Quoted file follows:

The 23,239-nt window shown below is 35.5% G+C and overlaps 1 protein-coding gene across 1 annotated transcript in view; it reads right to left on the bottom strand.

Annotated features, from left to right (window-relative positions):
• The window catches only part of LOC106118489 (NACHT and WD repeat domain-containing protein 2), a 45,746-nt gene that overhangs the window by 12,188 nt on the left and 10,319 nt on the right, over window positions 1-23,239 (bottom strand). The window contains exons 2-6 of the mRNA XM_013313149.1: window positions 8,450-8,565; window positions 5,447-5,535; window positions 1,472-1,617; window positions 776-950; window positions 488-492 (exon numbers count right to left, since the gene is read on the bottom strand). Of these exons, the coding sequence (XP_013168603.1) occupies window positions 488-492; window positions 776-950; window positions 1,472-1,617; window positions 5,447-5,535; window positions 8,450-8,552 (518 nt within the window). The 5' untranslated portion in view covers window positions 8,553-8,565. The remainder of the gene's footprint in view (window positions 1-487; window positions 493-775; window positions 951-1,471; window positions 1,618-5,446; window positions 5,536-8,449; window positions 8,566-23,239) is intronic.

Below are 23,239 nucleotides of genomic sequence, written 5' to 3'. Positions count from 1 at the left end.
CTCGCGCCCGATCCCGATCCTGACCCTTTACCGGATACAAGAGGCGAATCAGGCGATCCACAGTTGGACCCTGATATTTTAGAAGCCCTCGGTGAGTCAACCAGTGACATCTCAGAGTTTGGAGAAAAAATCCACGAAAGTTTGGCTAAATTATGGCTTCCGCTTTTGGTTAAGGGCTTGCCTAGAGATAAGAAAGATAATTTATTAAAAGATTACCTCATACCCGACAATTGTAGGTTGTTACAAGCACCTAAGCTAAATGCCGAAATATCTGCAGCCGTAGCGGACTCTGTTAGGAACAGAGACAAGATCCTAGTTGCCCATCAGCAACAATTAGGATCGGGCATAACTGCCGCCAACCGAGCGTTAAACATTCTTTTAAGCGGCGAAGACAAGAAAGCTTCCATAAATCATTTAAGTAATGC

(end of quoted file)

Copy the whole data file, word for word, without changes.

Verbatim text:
The 23,239-nt window shown below is 35.5% G+C and overlaps 1 protein-coding gene across 1 annotated transcript in view; it reads right to left on the bottom strand.

Annotated features, from left to right (window-relative positions):
• The window catches only part of LOC106118489 (NACHT and WD repeat domain-containing protein 2), a 45,746-nt gene that overhangs the window by 12,188 nt on the left and 10,319 nt on the right, over window positions 1-23,239 (bottom strand). The window contains exons 2-6 of the mRNA XM_013313149.1: window positions 8,450-8,565; window positions 5,447-5,535; window positions 1,472-1,617; window positions 776-950; window positions 488-492 (exon numbers count right to left, since the gene is read on the bottom strand). Of these exons, the coding sequence (XP_013168603.1) occupies window positions 488-492; window positions 776-950; window positions 1,472-1,617; window positions 5,447-5,535; window positions 8,450-8,552 (518 nt within the window). The 5' untranslated portion in view covers window positions 8,553-8,565. The remainder of the gene's footprint in view (window positions 1-487; window positions 493-775; window positions 951-1,471; window positions 1,618-5,446; window positions 5,536-8,449; window positions 8,566-23,239) is intronic.

Below are 23,239 nucleotides of genomic sequence, written 5' to 3'. Positions count from 1 at the left end.
CTCGCGCCCGATCCCGATCCTGACCCTTTACCGGATACAAGAGGCGAATCAGGCGATCCACAGTTGGACCCTGATATTTTAGAAGCCCTCGGTGAGTCAACCAGTGACATCTCAGAGTTTGGAGAAAAAATCCACGAAAGTTTGGCTAAATTATGGCTTCCGCTTTTGGTTAAGGGCTTGCCTAGAGATAAGAAAGATAATTTATTAAAAGATTACCTCATACCCGACAATTGTAGGTTGTTACAAGCACCTAAGCTAAATGCCGAAATATCTGCAGCCGTAGCGGACTCTGTTAGGAACAGAGACAAGATCCTAGTTGCCCATCAGCAACAATTAGGATCGGGCATAACTGCCGCCAACCGAGCGTTAAACATTCTTTTAAGCGGCGAAGACAAGAAAGCTTCCATAAATCATTTAAGTAATGC